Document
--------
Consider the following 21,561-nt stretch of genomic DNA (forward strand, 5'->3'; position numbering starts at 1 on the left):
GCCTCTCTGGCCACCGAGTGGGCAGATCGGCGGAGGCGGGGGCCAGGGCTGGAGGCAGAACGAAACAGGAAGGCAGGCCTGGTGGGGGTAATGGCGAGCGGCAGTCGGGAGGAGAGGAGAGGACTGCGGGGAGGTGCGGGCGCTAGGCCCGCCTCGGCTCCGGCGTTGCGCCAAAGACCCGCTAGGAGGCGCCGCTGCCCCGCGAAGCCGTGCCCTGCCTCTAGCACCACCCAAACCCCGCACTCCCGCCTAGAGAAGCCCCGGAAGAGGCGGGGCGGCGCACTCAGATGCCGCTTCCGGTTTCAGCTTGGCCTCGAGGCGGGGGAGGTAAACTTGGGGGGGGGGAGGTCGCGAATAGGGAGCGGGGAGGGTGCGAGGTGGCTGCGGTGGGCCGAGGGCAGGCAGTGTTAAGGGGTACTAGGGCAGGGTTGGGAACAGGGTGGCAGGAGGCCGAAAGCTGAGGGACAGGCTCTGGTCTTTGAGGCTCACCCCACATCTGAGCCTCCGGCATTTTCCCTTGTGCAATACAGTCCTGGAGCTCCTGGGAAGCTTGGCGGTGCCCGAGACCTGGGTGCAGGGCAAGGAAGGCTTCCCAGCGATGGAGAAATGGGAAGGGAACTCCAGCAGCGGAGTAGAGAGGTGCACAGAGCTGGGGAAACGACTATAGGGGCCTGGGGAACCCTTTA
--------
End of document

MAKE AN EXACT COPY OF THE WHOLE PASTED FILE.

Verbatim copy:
Consider the following 21,561-nt stretch of genomic DNA (forward strand, 5'->3'; position numbering starts at 1 on the left):
GCCTCTCTGGCCACCGAGTGGGCAGATCGGCGGAGGCGGGGGCCAGGGCTGGAGGCAGAACGAAACAGGAAGGCAGGCCTGGTGGGGGTAATGGCGAGCGGCAGTCGGGAGGAGAGGAGAGGACTGCGGGGAGGTGCGGGCGCTAGGCCCGCCTCGGCTCCGGCGTTGCGCCAAAGACCCGCTAGGAGGCGCCGCTGCCCCGCGAAGCCGTGCCCTGCCTCTAGCACCACCCAAACCCCGCACTCCCGCCTAGAGAAGCCCCGGAAGAGGCGGGGCGGCGCACTCAGATGCCGCTTCCGGTTTCAGCTTGGCCTCGAGGCGGGGGAGGTAAACTTGGGGGGGGGGAGGTCGCGAATAGGGAGCGGGGAGGGTGCGAGGTGGCTGCGGTGGGCCGAGGGCAGGCAGTGTTAAGGGGTACTAGGGCAGGGTTGGGAACAGGGTGGCAGGAGGCCGAAAGCTGAGGGACAGGCTCTGGTCTTTGAGGCTCACCCCACATCTGAGCCTCCGGCATTTTCCCTTGTGCAATACAGTCCTGGAGCTCCTGGGAAGCTTGGCGGTGCCCGAGACCTGGGTGCAGGGCAAGGAAGGCTTCCCAGCGATGGAGAAATGGGAAGGGAACTCCAGCAGCGGAGTAGAGAGGTGCACAGAGCTGGGGAAACGACTATAGGGGCCTGGGGAACCCTTTA